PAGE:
Cordilleran Section - 113th Annual Meeting - 2017

Paper No. 25-6
Presentation Time: 10:45 AM


MORGAN, Alexander M., Department of Environmental Sciences, University of Virginia, 291 McCormick Road, P.O. Box 400123, Charlottesville, VA 22904-4123 and CRADDOCK, Robert A., Center for Earth and Planetary Studies, Smithsonian Institution, National Air and Space Museum, Washington, DC 20560,

Hesperian to Amazonian-aged alluvial fans may be representative of the last vestiges of widespread water flow on the martian surface, and understanding the environmental conditions present during their formation could yield insights into Mars’ late-stage habitability as it transitioned from a potentially wet and warm early world to the cold and dry Mars we observe today. With the exception of some limited data from the distal portion of the Peace Vallis fan in Gale crater, our understanding of martian fan forming processes comes entirely from orbiter data, which can result in a poor interpretation of deposit types and associated runoff rates and inferred climatic environments.

Here we use remote sensing data combined with fieldwork to describe the geomorphology and interpreted formative sedimentary processes of a series of coarse grained alluvial fans that have formed along the Hilina Pali fault system on the southern side of Island of Hawaiʻi. Hilina Pali is a 500 m fault scarp similar in slope to the interior of an impact crater rim, the preferential location for fan formation on Mars. Sediment is entirely physically weathered basalt. Channels feeding the fans drain the Kaʻū Desert on the leeward side of the Kilauea volcano, and interact with the complex morphology of lava flows and tubes, creating a complicated stratigraphy that is difficult to interpret solely from remote sensing data.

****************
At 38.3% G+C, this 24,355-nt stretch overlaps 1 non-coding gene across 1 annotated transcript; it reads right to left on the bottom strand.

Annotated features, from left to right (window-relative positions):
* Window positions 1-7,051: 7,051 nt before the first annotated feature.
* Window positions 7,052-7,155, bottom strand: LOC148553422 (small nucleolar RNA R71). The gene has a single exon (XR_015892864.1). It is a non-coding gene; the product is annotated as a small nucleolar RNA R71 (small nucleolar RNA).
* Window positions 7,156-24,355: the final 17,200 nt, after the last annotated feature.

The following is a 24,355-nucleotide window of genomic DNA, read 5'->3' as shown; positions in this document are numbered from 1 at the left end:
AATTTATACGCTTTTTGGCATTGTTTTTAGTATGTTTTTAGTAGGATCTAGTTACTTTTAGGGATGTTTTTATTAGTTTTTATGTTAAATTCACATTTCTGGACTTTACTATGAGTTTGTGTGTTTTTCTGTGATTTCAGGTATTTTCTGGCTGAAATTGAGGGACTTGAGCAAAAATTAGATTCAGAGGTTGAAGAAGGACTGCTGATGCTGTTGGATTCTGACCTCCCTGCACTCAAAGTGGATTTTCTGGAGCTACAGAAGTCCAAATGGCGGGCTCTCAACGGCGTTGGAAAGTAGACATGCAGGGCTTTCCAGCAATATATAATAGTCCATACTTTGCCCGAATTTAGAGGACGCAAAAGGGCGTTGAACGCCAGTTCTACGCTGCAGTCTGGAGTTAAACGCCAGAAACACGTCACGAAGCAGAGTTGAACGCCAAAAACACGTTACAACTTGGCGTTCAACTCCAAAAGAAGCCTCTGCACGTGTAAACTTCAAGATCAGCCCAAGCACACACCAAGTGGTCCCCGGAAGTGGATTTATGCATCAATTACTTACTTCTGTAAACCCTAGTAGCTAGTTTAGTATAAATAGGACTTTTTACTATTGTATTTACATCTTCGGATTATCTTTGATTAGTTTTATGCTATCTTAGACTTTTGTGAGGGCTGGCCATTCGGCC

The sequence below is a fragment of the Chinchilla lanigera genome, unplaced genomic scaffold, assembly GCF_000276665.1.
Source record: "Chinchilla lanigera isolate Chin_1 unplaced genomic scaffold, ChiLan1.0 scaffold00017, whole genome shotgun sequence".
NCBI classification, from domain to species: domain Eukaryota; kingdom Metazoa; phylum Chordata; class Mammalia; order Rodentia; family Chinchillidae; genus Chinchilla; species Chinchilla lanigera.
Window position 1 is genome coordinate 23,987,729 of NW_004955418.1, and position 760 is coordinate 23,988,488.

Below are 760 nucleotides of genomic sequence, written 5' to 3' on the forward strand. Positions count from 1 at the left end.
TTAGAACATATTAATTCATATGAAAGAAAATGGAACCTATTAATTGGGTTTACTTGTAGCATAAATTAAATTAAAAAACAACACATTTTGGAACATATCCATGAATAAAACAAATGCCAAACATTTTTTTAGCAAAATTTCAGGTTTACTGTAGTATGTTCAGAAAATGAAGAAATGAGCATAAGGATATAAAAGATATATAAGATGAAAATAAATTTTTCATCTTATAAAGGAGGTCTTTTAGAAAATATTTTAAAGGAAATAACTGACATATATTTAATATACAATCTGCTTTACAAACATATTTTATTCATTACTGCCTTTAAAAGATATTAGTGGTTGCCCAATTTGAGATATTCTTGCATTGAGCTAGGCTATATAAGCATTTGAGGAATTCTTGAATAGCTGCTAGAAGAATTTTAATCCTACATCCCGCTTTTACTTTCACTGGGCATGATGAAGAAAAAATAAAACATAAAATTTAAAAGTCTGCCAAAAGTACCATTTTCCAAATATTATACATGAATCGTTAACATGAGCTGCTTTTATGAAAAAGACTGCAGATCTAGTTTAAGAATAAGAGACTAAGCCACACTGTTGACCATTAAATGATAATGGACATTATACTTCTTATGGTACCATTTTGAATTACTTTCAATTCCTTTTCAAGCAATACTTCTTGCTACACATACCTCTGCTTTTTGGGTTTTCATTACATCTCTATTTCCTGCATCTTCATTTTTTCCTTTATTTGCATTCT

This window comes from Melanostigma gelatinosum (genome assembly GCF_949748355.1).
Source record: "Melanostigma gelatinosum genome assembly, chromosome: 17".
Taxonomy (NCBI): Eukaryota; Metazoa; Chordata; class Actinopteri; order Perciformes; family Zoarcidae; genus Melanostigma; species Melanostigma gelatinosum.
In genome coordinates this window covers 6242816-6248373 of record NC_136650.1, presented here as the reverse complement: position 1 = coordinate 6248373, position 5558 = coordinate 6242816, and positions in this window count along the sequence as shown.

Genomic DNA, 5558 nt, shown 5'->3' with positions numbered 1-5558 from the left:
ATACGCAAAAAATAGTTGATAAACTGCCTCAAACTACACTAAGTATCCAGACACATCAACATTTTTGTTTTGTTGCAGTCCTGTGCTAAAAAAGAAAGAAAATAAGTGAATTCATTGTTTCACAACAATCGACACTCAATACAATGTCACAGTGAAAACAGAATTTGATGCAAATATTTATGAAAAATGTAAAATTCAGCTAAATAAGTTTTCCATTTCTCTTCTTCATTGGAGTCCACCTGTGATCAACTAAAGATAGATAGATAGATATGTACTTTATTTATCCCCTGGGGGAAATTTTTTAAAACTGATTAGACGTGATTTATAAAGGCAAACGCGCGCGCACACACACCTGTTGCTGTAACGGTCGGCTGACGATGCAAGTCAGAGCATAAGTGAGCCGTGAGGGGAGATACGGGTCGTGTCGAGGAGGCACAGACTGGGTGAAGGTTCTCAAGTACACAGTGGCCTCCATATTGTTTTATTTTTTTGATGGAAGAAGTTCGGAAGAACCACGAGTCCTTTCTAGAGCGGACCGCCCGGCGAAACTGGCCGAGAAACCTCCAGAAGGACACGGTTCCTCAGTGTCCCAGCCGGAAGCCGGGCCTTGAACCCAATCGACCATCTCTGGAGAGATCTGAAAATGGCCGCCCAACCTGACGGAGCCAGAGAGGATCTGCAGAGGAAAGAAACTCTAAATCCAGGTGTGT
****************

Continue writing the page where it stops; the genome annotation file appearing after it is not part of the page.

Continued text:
Rather than being formed from classic fluvial or debris flow processes, we interpret the Hilina Pali landforms to be a rare example of fans having formed entirely from sieve lobe deposition. Applying the sieve lobe model to martian fans that were previously identified as debris flow deposits may result in different interpretations of climatic environment. We are currently investigating the rheological properties of these flow events and applying results to a landform evolution model to investigate how fan growth is affected by the rapidly deforming Hilina Pali escarpment and varying sediment supply and basin rock erodibility.